What Happens When You Include Your Eating Disorder on a Medical Intake Form

Person with a penetrating gaze staring directly at the camera

(Content Warning: Eating disorders, scales, dieting)

Originally published on The Establishment and republished here with permission.

You’re visiting the doctor today, and every time you visit a doctor for any reason, you’re never sure if it’s the type of medical issue that’ll require your providers to have background knowledge of your eating disorder (ED).

That statement is true, and, well, it isn’t.

You know by this point that the varied and wide-reaching symptoms, triggers, and consequences related to eating disorders mean that your ED is relevant and important medical knowledge no matter the circumstance.

Your ED specialists have made this clear to you over the years, and you understand them and trust what they know in this regard. You know that every doctor with whom you meet needs to know about your eating disorder and factor it into your treatment.

The doctors don’t always know that, though.

It’s been said, better, and by smarter and more well-researched people, that there is sometimes a problem in the medical field where medical professionals stare right through the patient without seeing them, treating symptoms or statistics rather than a living person.

And this issue, of intelligent and highly experienced doctors overlooking or disregarding many of the “human” aspects of their human patients, becomes very relevant if you happen to have an eating disorder.

Others might assume that a visit to, say, a urologist, has nothing to do with an eating disorder. But, by now, you know that everything about your life can and probably will eventually have something to do with your eating disorder.

But you’ve been taught tricks, and at least a few have stuck in your head so that you have something resembling a loose game plan, some back pocket plays you hang onto for protection.

The receptionist hands you a clipboard holding several papers, and you sit down. You look at the multi-page form where you’re meant to check the boxes that let these new doctors and nurses know about the current and past state of your body.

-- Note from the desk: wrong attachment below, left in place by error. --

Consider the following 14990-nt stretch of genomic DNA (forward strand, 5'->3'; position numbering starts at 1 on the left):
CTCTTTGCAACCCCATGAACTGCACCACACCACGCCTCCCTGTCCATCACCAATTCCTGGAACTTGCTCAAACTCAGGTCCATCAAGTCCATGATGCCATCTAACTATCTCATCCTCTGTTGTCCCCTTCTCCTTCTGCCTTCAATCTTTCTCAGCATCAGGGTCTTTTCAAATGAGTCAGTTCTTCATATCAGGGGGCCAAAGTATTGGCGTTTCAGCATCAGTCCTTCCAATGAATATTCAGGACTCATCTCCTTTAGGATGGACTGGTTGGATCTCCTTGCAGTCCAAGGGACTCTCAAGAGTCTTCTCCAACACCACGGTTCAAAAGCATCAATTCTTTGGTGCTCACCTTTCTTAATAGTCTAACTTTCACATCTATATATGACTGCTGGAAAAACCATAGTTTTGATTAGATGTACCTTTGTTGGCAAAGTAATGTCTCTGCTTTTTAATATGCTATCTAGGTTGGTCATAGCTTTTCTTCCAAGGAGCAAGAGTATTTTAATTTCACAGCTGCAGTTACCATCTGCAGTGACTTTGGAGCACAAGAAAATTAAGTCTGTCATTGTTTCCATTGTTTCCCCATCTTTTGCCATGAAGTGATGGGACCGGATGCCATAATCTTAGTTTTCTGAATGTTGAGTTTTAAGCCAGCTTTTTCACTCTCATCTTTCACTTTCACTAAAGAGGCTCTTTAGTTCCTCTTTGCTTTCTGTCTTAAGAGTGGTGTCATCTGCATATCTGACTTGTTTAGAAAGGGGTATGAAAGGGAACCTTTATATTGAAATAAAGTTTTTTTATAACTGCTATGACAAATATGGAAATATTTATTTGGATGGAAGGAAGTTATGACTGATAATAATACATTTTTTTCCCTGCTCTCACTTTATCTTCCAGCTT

These forms are by and large the same, but there are always differences from office to office: One wants to know if your parents have had cancer, and one just needs to know if you have. Many of them include disorders such as ADHD, depression, and anxiety. They don’t always include eating disorders.

This one today does, and you check the box. It doesn’t ask you to specify what type, so you don’t. But you wish you were able to tell them how different the types are.

You often feel guilty using the term “eating disorder” about yourself because you know that people automatically assume it means anorexia nervosa and will treat you a certain way because of that.

But you’re recovering from bulimia. You wish your medical professionals knew how little you felt you had in common with many anorexia sufferers.

Mostly though, you wish these thoughts weren’t relevant to your life or this form, and you try to simply check the box and move on. Checking the box at least means they know, and it’s important that you know they know. You watch the receptionist enter the information into your file.

Your name is called by the nurse, and she leads you to the first room, which contains a scale, and you know what will happen now. This is where your game plan comes in.

You think of yourself as recovered, and by all diagnostic criteria you are. You tell yourself you don’t even think about your eating disorder anymore. But, in fact, multiple times a day, often in the space of the same minute, you talk yourself in and out of purging.

You still can’t eat some of the safe foods that were the staples of your diet at your sickest. But you don’t binge or purge, and you haven’t stood on a scale in eight months.

Though you still struggle, you know that whatever progress you’ve made (and it’s substantial!) has been, in no small part, the result of ditching your scale and weaning yourself off of a total reliance on using numbers to define your identity.